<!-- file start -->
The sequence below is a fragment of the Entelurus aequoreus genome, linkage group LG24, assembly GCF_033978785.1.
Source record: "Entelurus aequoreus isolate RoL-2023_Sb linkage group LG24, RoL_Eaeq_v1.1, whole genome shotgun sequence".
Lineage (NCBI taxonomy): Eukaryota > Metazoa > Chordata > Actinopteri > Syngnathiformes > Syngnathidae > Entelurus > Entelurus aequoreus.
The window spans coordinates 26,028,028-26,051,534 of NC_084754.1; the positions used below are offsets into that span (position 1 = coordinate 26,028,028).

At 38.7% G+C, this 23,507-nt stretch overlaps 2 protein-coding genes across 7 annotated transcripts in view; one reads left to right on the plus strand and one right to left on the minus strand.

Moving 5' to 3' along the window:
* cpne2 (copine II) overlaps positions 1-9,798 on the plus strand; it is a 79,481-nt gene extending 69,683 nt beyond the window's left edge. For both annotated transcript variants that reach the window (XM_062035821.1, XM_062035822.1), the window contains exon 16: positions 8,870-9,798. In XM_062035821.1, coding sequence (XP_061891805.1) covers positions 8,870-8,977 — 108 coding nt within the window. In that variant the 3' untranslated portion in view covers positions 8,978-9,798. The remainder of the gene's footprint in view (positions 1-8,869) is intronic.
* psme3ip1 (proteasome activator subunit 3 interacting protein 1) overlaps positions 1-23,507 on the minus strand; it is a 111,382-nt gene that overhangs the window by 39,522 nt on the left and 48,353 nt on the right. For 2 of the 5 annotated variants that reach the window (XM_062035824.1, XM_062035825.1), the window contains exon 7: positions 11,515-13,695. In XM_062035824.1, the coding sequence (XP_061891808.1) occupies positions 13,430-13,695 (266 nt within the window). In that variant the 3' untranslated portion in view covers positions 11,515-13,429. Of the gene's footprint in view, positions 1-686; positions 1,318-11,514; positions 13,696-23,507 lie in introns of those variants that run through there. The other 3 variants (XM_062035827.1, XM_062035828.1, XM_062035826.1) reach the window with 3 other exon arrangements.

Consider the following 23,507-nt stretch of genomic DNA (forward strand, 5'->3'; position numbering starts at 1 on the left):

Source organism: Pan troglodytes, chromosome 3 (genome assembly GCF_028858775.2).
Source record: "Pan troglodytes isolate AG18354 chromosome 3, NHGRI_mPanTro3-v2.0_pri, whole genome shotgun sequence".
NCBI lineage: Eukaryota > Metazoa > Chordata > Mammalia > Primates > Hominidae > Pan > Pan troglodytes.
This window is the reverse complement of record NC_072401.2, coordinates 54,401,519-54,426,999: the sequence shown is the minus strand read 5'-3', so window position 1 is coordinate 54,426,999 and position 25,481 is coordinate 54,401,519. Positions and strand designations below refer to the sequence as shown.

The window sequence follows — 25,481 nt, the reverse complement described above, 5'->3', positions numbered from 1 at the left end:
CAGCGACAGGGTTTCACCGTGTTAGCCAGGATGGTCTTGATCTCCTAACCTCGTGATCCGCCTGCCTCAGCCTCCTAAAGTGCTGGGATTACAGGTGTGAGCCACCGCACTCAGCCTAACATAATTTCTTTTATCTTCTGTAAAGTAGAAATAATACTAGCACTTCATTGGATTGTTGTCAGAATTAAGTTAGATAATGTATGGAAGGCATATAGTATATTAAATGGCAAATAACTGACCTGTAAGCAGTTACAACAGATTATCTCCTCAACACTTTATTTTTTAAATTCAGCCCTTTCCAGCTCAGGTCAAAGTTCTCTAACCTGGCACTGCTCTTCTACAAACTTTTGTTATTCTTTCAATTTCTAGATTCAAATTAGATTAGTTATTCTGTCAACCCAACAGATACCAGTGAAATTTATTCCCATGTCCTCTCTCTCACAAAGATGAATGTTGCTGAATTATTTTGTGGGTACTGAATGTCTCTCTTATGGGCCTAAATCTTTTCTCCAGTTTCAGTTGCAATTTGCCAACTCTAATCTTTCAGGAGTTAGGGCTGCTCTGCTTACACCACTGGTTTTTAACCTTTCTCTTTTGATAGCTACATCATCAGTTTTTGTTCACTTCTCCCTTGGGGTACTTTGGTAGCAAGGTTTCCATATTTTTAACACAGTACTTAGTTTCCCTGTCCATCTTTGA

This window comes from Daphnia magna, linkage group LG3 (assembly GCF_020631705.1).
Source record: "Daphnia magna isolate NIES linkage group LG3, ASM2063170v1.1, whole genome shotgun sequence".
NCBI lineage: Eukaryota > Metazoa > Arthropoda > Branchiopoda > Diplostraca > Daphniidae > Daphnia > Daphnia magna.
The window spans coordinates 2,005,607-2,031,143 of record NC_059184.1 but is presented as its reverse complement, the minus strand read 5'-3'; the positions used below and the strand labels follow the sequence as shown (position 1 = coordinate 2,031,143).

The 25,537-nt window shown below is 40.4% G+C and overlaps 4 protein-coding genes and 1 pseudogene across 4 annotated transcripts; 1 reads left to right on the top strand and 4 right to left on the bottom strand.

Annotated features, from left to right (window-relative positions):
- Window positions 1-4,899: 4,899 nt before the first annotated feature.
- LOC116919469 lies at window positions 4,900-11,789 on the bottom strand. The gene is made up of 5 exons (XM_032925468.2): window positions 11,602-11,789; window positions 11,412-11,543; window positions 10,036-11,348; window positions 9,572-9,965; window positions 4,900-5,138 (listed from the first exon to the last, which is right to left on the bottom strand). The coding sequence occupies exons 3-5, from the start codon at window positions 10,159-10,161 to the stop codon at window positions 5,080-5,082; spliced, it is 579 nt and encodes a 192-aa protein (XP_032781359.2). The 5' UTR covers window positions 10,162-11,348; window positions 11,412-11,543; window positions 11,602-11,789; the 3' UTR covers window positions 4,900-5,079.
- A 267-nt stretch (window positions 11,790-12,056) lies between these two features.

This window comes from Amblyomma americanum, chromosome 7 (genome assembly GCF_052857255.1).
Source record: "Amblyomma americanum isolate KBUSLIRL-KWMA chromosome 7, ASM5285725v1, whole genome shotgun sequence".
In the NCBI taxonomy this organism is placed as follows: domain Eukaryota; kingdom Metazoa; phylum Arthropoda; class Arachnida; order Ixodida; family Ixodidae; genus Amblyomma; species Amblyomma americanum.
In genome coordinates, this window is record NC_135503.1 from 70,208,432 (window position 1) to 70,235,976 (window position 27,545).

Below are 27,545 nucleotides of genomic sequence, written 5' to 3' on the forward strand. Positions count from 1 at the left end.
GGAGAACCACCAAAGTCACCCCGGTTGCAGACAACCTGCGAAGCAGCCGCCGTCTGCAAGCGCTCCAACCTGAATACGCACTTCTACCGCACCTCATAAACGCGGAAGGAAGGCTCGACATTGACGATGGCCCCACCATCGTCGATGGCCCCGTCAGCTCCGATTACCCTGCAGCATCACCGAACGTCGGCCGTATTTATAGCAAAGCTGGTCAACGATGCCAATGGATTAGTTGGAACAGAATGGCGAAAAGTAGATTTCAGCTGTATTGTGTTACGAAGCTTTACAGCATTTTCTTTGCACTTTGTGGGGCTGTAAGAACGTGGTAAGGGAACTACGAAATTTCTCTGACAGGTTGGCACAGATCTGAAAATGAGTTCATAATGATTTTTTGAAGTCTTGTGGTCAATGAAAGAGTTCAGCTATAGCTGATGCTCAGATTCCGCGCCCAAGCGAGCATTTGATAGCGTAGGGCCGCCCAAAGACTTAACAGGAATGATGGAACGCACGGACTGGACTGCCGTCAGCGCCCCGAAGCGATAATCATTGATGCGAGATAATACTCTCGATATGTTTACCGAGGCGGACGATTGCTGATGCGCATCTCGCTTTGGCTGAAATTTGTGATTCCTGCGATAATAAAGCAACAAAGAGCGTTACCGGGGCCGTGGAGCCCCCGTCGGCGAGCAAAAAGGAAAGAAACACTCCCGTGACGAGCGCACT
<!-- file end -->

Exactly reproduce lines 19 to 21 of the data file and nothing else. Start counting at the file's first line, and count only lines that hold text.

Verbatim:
The window spans coordinates 2,005,607-2,031,143 of record NC_059184.1 but is presented as its reverse complement, the minus strand read 5'-3'; the positions used below and the strand labels follow the sequence as shown (position 1 = coordinate 2,031,143).

The 25,537-nt window shown below is 40.4% G+C and overlaps 4 protein-coding genes and 1 pseudogene across 4 annotated transcripts; 1 reads left to right on the top strand and 4 right to left on the bottom strand.

Annotated features, from left to right (window-relative positions):